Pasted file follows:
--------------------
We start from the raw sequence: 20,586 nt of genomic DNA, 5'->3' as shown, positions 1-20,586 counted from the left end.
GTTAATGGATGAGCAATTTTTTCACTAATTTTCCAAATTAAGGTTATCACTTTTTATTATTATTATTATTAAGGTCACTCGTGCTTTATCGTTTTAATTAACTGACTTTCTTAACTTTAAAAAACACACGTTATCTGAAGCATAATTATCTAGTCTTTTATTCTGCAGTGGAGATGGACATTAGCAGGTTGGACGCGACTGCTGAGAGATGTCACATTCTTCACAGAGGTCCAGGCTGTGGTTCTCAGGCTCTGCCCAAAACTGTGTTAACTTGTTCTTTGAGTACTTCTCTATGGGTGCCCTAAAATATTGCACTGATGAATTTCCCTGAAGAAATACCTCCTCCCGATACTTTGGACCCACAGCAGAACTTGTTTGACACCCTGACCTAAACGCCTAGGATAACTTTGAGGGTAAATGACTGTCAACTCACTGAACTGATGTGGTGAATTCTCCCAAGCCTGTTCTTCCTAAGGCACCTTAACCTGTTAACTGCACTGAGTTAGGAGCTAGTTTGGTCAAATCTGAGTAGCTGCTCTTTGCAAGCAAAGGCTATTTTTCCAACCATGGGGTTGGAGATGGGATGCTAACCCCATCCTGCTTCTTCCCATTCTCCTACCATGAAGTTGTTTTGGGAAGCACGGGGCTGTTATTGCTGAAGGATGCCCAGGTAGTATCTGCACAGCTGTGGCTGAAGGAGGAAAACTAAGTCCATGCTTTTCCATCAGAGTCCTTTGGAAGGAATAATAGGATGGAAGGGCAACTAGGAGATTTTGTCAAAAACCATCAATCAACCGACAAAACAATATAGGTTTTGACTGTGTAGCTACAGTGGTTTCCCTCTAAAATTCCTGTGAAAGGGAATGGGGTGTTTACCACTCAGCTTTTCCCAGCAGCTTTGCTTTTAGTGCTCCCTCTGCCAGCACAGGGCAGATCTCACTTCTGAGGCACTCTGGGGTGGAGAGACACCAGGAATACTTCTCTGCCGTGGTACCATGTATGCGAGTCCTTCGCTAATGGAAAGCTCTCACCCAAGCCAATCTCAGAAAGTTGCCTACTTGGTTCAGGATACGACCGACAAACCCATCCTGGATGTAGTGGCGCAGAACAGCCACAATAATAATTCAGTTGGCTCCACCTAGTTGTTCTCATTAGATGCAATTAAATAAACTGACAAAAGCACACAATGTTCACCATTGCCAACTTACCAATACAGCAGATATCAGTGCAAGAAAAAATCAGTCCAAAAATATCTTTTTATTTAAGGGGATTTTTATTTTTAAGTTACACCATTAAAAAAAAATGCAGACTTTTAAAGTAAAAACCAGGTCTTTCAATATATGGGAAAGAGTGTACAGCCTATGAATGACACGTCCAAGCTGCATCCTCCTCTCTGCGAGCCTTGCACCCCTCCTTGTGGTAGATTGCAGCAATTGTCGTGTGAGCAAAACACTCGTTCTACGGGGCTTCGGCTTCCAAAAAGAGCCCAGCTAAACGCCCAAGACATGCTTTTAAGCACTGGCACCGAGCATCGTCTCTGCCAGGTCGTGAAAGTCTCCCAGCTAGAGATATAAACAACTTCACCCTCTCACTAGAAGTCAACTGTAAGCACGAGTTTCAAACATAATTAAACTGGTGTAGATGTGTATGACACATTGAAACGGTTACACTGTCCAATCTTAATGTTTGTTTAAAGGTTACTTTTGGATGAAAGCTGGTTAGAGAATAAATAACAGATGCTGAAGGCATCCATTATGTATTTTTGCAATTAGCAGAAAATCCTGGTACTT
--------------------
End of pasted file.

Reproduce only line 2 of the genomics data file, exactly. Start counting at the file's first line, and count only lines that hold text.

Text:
GTTAATGGATGAGCAATTTTTTCACTAATTTTCCAAATTAAGGTTATCACTTTTTATTATTATTATTATTAAGGTCACTCGTGCTTTATCGTTTTAATTAACTGACTTTCTTAACTTTAAAAAACACACGTTATCTGAAGCATAATTATCTAGTCTTTTATTCTGCAGTGGAGATGGACATTAGCAGGTTGGACGCGACTGCTGAGAGATGTCACATTCTTCACAGAGGTCCAGGCTGTGGTTCTCAGGCTCTGCCCAAAACTGTGTTAACTTGTTCTTTGAGTACTTCTCTATGGGTGCCCTAAAATATTGCACTGATGAATTTCCCTGAAGAAATACCTCCTCCCGATACTTTGGACCCACAGCAGAACTTGTTTGACACCCTGACCTAAACGCCTAGGATAACTTTGAGGGTAAATGACTGTCAACTCACTGAACTGATGTGGTGAATTCTCCCAAGCCTGTTCTTCCTAAGGCACCTTAACCTGTTAACTGCACTGAGTTAGGAGCTAGTTTGGTCAAATCTGAGTAGCTGCTCTTTGCAAGCAAAGGCTATTTTTCCAACCATGGGGTTGGAGATGGGATGCTAACCCCATCCTGCTTCTTCCCATTCTCCTACCATGAAGTTGTTTTGGGAAGCACGGGGCTGTTATTGCTGAAGGATGCCCAGGTAGTATCTGCACAGCTGTGGCTGAAGGAGGAAAACTAAGTCCATGCTTTTCCATCAGAGTCCTTTGGAAGGAATAATAGGATGGAAGGGCAACTAGGAGATTTTGTCAAAAACCATCAATCAACCGACAAAACAATATAGGTTTTGACTGTGTAGCTACAGTGGTTTCCCTCTAAAATTCCTGTGAAAGGGAATGGGGTGTTTACCACTCAGCTTTTCCCAGCAGCTTTGCTTTTAGTGCTCCCTCTGCCAGCACAGGGCAGATCTCACTTCTGAGGCACTCTGGGGTGGAGAGACACCAGGAATACTTCTCTGCCGTGGTACCATGTATGCGAGTCCTTCGCTAATGGAAAGCTCTCACCCAAGCCAATCTCAGAAAGTTGCCTACTTGGTTCAGGATACGACCGACAAACCCATCCTGGATGTAGTGGCGCAGAACAGCCACAATAATAATTCAGTTGGCTCCACCTAGTTGTTCTCATTAGATGCAATTAAATAAACTGACAAAAGCACACAATGTTCACCATTGCCAACTTACCAATACAGCAGATATCAGTGCAAGAAAAAATCAGTCCAAAAATATCTTTTTATTTAAGGGGATTTTTATTTTTAAGTTACACCATTAAAAAAAAATGCAGACTTTTAAAGTAAAAACCAGGTCTTTCAATATATGGGAAAGAGTGTACAGCCTATGAATGACACGTCCAAGCTGCATCCTCCTCTCTGCGAGCCTTGCACCCCTCCTTGTGGTAGATTGCAGCAATTGTCGTGTGAGCAAAACACTCGTTCTACGGGGCTTCGGCTTCCAAAAAGAGCCCAGCTAAACGCCCAAGACATGCTTTTAAGCACTGGCACCGAGCATCGTCTCTGCCAGGTCGTGAAAGTCTCCCAGCTAGAGATATAAACAACTTCACCCTCTCACTAGAAGTCAACTGTAAGCACGAGTTTCAAACATAATTAAACTGGTGTAGATGTGTATGACACATTGAAACGGTTACACTGTCCAATCTTAATGTTTGTTTAAAGGTTACTTTTGGATGAAAGCTGGTTAGAGAATAAATAACAGATGCTGAAGGCATCCATTATGTATTTTTGCAATTAGCAGAAAATCCTGGTACTT